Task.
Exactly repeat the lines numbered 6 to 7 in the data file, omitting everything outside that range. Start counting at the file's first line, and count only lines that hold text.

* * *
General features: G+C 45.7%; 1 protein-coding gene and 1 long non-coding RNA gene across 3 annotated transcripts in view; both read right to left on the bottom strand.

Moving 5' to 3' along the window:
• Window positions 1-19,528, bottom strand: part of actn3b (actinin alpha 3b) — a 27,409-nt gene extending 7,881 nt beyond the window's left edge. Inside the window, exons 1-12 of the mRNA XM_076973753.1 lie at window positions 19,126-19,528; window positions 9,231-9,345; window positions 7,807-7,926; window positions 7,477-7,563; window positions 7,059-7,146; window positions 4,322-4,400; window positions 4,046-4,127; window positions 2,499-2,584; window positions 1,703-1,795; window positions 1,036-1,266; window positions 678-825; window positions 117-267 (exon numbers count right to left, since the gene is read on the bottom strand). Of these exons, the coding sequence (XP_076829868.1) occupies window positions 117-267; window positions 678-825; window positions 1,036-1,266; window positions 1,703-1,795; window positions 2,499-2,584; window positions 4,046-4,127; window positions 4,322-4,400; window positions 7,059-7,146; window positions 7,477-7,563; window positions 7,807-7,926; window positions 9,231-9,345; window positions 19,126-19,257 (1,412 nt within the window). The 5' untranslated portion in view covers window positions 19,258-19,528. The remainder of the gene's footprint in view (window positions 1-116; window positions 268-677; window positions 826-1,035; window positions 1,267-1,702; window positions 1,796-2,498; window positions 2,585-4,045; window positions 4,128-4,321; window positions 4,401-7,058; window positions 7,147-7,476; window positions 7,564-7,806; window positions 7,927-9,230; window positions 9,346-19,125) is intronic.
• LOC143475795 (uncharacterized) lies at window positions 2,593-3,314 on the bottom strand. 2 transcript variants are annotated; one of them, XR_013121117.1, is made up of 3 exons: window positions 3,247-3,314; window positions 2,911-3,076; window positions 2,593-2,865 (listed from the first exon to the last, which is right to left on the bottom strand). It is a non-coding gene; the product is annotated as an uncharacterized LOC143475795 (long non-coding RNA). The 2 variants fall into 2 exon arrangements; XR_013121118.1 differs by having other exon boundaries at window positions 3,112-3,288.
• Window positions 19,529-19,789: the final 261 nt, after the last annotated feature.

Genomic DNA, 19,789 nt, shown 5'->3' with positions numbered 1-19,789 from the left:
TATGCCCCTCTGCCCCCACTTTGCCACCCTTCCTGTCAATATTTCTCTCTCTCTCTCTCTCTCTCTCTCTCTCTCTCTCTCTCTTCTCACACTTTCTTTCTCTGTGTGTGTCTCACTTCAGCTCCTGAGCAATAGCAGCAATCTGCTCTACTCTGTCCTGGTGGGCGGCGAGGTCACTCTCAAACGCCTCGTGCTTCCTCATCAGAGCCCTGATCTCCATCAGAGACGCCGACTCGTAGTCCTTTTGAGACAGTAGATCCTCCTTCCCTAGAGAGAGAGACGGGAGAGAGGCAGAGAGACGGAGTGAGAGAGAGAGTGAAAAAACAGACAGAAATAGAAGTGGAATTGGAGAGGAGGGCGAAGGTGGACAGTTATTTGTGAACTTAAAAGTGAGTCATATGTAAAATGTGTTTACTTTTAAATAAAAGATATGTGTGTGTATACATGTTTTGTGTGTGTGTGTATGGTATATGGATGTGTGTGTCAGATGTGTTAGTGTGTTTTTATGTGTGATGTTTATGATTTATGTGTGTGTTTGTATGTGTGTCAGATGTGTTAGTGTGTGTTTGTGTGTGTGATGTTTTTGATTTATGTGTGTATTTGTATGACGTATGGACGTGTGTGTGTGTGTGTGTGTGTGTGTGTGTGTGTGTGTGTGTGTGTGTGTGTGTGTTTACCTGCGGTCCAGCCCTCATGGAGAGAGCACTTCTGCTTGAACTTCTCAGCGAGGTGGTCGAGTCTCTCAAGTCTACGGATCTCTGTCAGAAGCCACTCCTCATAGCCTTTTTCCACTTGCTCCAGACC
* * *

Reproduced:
Genomic DNA, 19,789 nt, shown 5'->3' with positions numbered 1-19,789 from the left:
TATGCCCCTCTGCCCCCACTTTGCCACCCTTCCTGTCAATATTTCTCTCTCTCTCTCTCTCTCTCTCTCTCTCTCTCTCTCTCTTCTCACACTTTCTTTCTCTGTGTGTGTCTCACTTCAGCTCCTGAGCAATAGCAGCAATCTGCTCTACTCTGTCCTGGTGGGCGGCGAGGTCACTCTCAAACGCCTCGTGCTTCCTCATCAGAGCCCTGATCTCCATCAGAGACGCCGACTCGTAGTCCTTTTGAGACAGTAGATCCTCCTTCCCTAGAGAGAGAGACGGGAGAGAGGCAGAGAGACGGAGTGAGAGAGAGAGTGAAAAAACAGACAGAAATAGAAGTGGAATTGGAGAGGAGGGCGAAGGTGGACAGTTATTTGTGAACTTAAAAGTGAGTCATATGTAAAATGTGTTTACTTTTAAATAAAAGATATGTGTGTGTATACATGTTTTGTGTGTGTGTGTATGGTATATGGATGTGTGTGTCAGATGTGTTAGTGTGTTTTTATGTGTGATGTTTATGATTTATGTGTGTGTTTGTATGTGTGTCAGATGTGTTAGTGTGTGTTTGTGTGTGTGATGTTTTTGATTTATGTGTGTATTTGTATGACGTATGGACGTGTGTGTGTGTGTGTGTGTGTGTGTGTGTGTGTGTGTGTGTGTGTGTGTGTGTGTTTACCTGCGGTCCAGCCCTCATGGAGAGAGCACTTCTGCTTGAACTTCTCAGCGAGGTGGTCGAGTCTCTCAAGTCTACGGATCTCTGTCAGAAGCCACTCCTCATAGCCTTTTTCCACTTGCTCCAGACC